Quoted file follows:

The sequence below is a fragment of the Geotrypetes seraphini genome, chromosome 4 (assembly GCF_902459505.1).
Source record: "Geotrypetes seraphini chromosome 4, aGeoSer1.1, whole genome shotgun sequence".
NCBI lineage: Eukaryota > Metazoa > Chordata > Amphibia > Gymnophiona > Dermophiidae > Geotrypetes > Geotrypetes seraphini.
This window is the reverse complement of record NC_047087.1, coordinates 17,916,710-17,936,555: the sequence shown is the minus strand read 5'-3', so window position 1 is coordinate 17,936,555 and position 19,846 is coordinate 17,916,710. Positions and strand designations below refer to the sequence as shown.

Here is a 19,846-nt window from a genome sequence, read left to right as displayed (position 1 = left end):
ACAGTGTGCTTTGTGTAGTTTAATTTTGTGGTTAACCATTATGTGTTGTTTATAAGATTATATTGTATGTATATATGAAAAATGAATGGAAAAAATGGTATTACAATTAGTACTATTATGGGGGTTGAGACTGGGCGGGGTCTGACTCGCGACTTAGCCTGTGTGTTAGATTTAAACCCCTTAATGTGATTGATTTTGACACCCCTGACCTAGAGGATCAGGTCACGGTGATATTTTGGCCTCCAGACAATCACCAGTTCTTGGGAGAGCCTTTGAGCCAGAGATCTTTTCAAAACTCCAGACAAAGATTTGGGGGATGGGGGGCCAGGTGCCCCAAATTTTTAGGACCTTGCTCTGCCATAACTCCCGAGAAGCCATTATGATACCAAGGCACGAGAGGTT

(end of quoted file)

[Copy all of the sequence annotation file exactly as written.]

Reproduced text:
The sequence below is a fragment of the Geotrypetes seraphini genome, chromosome 4 (assembly GCF_902459505.1).
Source record: "Geotrypetes seraphini chromosome 4, aGeoSer1.1, whole genome shotgun sequence".
NCBI lineage: Eukaryota > Metazoa > Chordata > Amphibia > Gymnophiona > Dermophiidae > Geotrypetes > Geotrypetes seraphini.
This window is the reverse complement of record NC_047087.1, coordinates 17,916,710-17,936,555: the sequence shown is the minus strand read 5'-3', so window position 1 is coordinate 17,936,555 and position 19,846 is coordinate 17,916,710. Positions and strand designations below refer to the sequence as shown.

Here is a 19,846-nt window from a genome sequence, read left to right as displayed (position 1 = left end):
ACAGTGTGCTTTGTGTAGTTTAATTTTGTGGTTAACCATTATGTGTTGTTTATAAGATTATATTGTATGTATATATGAAAAATGAATGGAAAAAATGGTATTACAATTAGTACTATTATGGGGGTTGAGACTGGGCGGGGTCTGACTCGCGACTTAGCCTGTGTGTTAGATTTAAACCCCTTAATGTGATTGATTTTGACACCCCTGACCTAGAGGATCAGGTCACGGTGATATTTTGGCCTCCAGACAATCACCAGTTCTTGGGAGAGCCTTTGAGCCAGAGATCTTTTCAAAACTCCAGACAAAGATTTGGGGGATGGGGGGCCAGGTGCCCCAAATTTTTAGGACCTTGCTCTGCCATAACTCCCGAGAAGCCATTATGATACCAAGGCACGAGAGGTT